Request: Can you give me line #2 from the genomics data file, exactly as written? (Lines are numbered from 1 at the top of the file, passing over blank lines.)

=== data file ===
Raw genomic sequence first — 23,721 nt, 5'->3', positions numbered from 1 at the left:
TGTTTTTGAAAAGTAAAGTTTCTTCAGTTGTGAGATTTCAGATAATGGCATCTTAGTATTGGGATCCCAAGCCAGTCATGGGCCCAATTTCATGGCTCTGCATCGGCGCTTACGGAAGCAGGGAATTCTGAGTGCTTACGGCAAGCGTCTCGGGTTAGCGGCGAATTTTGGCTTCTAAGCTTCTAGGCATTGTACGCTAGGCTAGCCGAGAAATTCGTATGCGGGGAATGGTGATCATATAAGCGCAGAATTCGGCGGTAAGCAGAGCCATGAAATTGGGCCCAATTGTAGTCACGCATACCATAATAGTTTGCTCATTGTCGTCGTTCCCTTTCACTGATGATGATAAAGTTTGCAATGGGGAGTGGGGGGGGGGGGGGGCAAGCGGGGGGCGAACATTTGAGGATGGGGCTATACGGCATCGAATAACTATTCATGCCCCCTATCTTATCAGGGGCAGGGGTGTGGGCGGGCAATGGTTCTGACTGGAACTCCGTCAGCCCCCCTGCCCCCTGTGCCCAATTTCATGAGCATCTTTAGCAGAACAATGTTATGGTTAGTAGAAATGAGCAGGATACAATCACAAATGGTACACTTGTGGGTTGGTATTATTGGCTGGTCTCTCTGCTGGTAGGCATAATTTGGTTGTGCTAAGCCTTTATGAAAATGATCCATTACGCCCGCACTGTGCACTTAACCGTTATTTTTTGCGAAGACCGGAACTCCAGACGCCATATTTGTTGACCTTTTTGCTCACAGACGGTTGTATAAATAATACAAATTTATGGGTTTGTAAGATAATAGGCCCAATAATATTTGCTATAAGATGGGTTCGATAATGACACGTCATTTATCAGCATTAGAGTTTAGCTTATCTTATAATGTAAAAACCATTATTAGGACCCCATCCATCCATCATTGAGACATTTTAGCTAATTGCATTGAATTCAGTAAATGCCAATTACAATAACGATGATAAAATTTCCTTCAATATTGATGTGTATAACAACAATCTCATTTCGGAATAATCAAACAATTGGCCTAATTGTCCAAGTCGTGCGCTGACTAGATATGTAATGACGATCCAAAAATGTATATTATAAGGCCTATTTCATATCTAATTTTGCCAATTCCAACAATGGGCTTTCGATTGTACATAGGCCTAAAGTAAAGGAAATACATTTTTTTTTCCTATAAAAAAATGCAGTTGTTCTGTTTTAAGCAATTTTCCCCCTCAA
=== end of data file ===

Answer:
TGTTTTTGAAAAGTAAAGTTTCTTCAGTTGTGAGATTTCAGATAATGGCATCTTAGTATTGGGATCCCAAGCCAGTCATGGGCCCAATTTCATGGCTCTGCATCGGCGCTTACGGAAGCAGGGAATTCTGAGTGCTTACGGCAAGCGTCTCGGGTTAGCGGCGAATTTTGGCTTCTAAGCTTCTAGGCATTGTACGCTAGGCTAGCCGAGAAATTCGTATGCGGGGAATGGTGATCATATAAGCGCAGAATTCGGCGGTAAGCAGAGCCATGAAATTGGGCCCAATTGTAGTCACGCATACCATAATAGTTTGCTCATTGTCGTCGTTCCCTTTCACTGATGATGATAAAGTTTGCAATGGGGAGTGGGGGGGGGGGGGGGCAAGCGGGGGGCGAACATTTGAGGATGGGGCTATACGGCATCGAATAACTATTCATGCCCCCTATCTTATCAGGGGCAGGGGTGTGGGCGGGCAATGGTTCTGACTGGAACTCCGTCAGCCCCCCTGCCCCCTGTGCCCAATTTCATGAGCATCTTTAGCAGAACAATGTTATGGTTAGTAGAAATGAGCAGGATACAATCACAAATGGTACACTTGTGGGTTGGTATTATTGGCTGGTCTCTCTGCTGGTAGGCATAATTTGGTTGTGCTAAGCCTTTATGAAAATGATCCATTACGCCCGCACTGTGCACTTAACCGTTATTTTTTGCGAAGACCGGAACTCCAGACGCCATATTTGTTGACCTTTTTGCTCACAGACGGTTGTATAAATAATACAAATTTATGGGTTTGTAAGATAATAGGCCCAATAATATTTGCTATAAGATGGGTTCGATAATGACACGTCATTTATCAGCATTAGAGTTTAGCTTATCTTATAATGTAAAAACCATTATTAGGACCCCATCCATCCATCATTGAGACATTTTAGCTAATTGCATTGAATTCAGTAAATGCCAATTACAATAACGATGATAAAATTTCCTTCAATATTGATGTGTATAACAACAATCTCATTTCGGAATAATCAAACAATTGGCCTAATTGTCCAAGTCGTGCGCTGACTAGATATGTAATGACGATCCAAAAATGTATATTATAAGGCCTATTTCATATCTAATTTTGCCAATTCCAACAATGGGCTTTCGATTGTACATAGGCCTAAAGTAAAGGAAATACATTTTTTTTTCCTATAAAAAAATGCAGTTGTTCTGTTTTAAGCAATTTTCCCCCTCAA